The Rise of Retail Media

It took a global pandemic to expedite it, but Retail Media is having its time in the spotlight. Retailers have been sitting on first-party customer data for years, and now that data is driving this channel to the top of the growth charts as reported by eMarketer. Move over Meta and Google, there’s a shiny new object in marketers’ pockets called Retail Media (RM) and, according to AdWeek, it’s expected to exceed $50 billion in the US this year.

Bar chart displaying ad revenue growth by channel

Note: includes advertising that appears on desktop and laptop computers as well as mobile phones, tablets, and other internet-connected devices, and includes all the various formats of advertising on those platforms; net ad revenues after companies pay traffic acquisition costs (TAC) to partners’ sites; Google includes YouTube advertising revenues; Meta includes Facebook and Instagram advertising revenues; excludes revenues reported under Meta’s “Facebook Reality Labs” segment; Microsoft data from 2016 forward includes LinkedIn ad revenues.

At MBB, we upped our presence in RM at the start of the pandemic as many other brands in the CPG space did. Consumers still had needs, which resulted in increased adoption of online shopping. Shoppers were hesitant to step foot in brick-and-mortar locations, and our clients had functional products to sell, so we jumped on the early bandwagon. We ripped up our approved 2020 strategic plans in early March and started over with a revised objective in mind as we followed consumer behavior.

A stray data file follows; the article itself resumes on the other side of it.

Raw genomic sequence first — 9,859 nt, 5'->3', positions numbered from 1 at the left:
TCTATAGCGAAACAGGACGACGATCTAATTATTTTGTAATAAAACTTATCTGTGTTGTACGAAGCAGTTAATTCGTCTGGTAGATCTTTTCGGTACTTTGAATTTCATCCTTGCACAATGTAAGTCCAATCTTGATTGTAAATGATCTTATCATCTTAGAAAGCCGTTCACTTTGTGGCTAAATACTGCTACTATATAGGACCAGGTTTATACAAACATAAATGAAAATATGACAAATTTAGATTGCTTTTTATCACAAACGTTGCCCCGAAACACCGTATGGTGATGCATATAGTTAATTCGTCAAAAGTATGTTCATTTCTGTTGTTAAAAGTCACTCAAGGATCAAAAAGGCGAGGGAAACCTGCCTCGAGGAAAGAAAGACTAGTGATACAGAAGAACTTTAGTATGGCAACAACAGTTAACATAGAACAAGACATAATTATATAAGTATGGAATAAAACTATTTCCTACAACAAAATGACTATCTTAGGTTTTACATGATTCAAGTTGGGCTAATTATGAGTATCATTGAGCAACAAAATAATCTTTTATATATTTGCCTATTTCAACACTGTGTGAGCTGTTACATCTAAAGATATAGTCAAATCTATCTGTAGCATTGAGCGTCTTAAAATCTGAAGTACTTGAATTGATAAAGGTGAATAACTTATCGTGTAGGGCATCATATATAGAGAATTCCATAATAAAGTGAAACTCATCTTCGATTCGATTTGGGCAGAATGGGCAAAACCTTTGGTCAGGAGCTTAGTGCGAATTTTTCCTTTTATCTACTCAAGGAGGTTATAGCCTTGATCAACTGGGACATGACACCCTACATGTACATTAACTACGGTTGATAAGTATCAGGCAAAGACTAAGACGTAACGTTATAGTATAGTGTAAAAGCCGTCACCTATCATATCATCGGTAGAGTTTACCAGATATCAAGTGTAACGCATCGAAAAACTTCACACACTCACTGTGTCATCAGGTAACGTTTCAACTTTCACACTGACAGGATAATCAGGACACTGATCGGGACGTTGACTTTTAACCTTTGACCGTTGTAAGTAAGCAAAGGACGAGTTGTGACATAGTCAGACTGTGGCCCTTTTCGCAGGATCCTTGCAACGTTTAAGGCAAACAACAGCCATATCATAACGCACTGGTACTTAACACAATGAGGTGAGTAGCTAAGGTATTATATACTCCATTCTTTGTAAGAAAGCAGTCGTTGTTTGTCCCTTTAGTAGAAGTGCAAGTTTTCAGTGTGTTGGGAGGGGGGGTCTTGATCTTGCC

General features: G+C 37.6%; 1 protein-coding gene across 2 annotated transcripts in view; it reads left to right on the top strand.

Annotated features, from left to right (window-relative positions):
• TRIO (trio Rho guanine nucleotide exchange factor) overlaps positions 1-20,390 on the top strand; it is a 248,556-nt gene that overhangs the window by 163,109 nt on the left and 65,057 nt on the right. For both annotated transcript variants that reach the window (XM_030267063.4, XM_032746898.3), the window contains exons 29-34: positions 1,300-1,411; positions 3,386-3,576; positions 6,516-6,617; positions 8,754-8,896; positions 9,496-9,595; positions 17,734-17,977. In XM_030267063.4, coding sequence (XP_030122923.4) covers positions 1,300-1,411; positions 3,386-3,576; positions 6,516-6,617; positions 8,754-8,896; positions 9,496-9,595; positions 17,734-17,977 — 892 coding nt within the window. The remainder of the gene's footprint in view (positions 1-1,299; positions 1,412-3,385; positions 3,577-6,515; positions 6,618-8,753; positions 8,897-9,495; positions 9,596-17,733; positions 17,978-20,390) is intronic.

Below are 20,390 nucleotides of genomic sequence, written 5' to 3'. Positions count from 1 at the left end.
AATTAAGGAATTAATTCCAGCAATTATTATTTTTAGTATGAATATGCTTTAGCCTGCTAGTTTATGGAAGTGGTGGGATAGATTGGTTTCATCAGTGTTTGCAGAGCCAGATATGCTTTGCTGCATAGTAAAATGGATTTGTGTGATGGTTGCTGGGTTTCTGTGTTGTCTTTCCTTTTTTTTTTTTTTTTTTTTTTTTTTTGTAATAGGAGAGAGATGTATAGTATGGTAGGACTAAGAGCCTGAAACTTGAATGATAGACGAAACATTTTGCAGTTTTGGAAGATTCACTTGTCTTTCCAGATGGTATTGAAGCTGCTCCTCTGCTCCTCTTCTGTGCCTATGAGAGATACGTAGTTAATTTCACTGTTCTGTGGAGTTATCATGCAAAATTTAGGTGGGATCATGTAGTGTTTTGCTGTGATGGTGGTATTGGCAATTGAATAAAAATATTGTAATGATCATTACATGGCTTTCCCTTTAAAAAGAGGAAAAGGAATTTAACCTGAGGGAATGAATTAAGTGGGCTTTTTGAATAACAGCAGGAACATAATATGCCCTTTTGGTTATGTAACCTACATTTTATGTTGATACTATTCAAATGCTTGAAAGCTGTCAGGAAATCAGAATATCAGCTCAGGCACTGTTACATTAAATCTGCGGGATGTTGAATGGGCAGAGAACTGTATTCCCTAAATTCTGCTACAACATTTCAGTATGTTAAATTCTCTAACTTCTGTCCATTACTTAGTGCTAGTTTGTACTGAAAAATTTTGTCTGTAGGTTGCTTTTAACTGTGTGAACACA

We talk a lot about ROI and ROO at the agency. Ideally, we always want to report back on ROI, but sometimes we need to think about the impact and return on our objective. In 2020, one of our clients, the Chinet® brand, was slated to relaunch the brand with new packaging, messaging and a desire to introduce the Chinet® brand to new audiences. We planned to leverage upper funnel tactics to accomplish this and measure ROO for our efforts. That shifted pretty quickly in the spring when we detoured and put greater emphasis on e-commerce efforts at retail. Across both retailer-specific media (think Kroger and Roundel) and retailer-agnostic platforms, like Instacart, we set out to drive sales, move products and measure ROAS for our efforts. Three years later, shoppers have adapted to use both online and offline channels, and retail media has taken a seat in mainstream marketing. The results we’ve seen (often 4x ROAS benchmarks) have supported our continued investment in this space as a critical component of our media plans.

Articles dub Retail Media as digital advertising’s third big wave after search and social – and it’s destined to eventually be the biggest. There’s no doubt that this channel will continue to position itself as a necessary tactic in client marketing plans. Pressure from consumer behavior is coupled with pressure from retail buyers though, who dangle shelf space and positioning as a trade for media spend. They recognize the demand and value that their retail media networks bring to brands, and we see it as a targeted opportunity to reach receptive audiences with POS at the digital shelf. It’s a mutually beneficial relationship, one we expect to continue to manage on behalf of our clients going forward.

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